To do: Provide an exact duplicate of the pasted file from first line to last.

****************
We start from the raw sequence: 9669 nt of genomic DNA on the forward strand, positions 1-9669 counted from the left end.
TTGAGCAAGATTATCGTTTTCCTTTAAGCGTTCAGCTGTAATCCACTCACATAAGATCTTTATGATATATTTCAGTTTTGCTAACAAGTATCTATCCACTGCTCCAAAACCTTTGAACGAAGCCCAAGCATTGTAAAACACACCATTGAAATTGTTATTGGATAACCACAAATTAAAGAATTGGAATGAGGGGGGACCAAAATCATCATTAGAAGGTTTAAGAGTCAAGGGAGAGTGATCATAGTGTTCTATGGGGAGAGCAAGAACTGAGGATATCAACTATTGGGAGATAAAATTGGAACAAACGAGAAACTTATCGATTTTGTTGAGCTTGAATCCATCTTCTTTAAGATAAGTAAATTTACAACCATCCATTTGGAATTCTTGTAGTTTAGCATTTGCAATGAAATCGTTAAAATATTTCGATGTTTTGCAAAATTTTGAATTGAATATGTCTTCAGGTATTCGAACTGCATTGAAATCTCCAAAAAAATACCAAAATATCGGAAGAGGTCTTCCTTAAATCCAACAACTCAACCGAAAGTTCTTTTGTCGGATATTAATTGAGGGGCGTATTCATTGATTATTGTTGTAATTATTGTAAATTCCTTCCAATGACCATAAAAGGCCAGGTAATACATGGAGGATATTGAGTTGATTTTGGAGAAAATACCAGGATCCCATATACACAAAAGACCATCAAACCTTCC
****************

We start from the raw sequence: 9669 nt of genomic DNA on the forward strand, positions 1-9669 counted from the left end.
TTGAGCAAGATTATCGTTTTCCTTTAAGCGTTCAGCTGTAATCCACTCACATAAGATCTTTATGATATATTTCAGTTTTGCTAACAAGTATCTATCCACTGCTCCAAAACCTTTGAACGAAGCCCAAGCATTGTAAAACACACCATTGAAATTGTTATTGGATAACCACAAATTAAAGAATTGGAATGAGGGGGGACCAAAATCATCATTAGAAGGTTTAAGAGTCAAGGGAGAGTGATCATAGTGTTCTATGGGGAGAGCAAGAACTGAGGATATCAACTATTGGGAGATAAAATTGGAACAAACGAGAAACTTATCGATTTTGTTGAGCTTGAATCCATCTTCTTTAAGATAAGTAAATTTACAACCATCCATTTGGAATTCTTGTAGTTTAGCATTTGCAATGAAATCGTTAAAATATTTCGATGTTTTGCAAAATTTTGAATTGAATATGTCTTCAGGTATTCGAACTGCATTGAAATCTCCAAAAAAATACCAAAATATCGGAAGAGGTCTTCCTTAAATCCAACAACTCAACCGAAAGTTCTTTTGTCGGATATTAATTGAGGGGCGTATTCATTGATTATTGTTGTAATTATTGTAAATTCCTTCCAATGACCATAAAAGGCCAGGTAATACATGGAGGATATTGAGTTGATTTTGGAGAAAATACCAGGATCCCATATACACAAAAGACCATCAAACCTTCC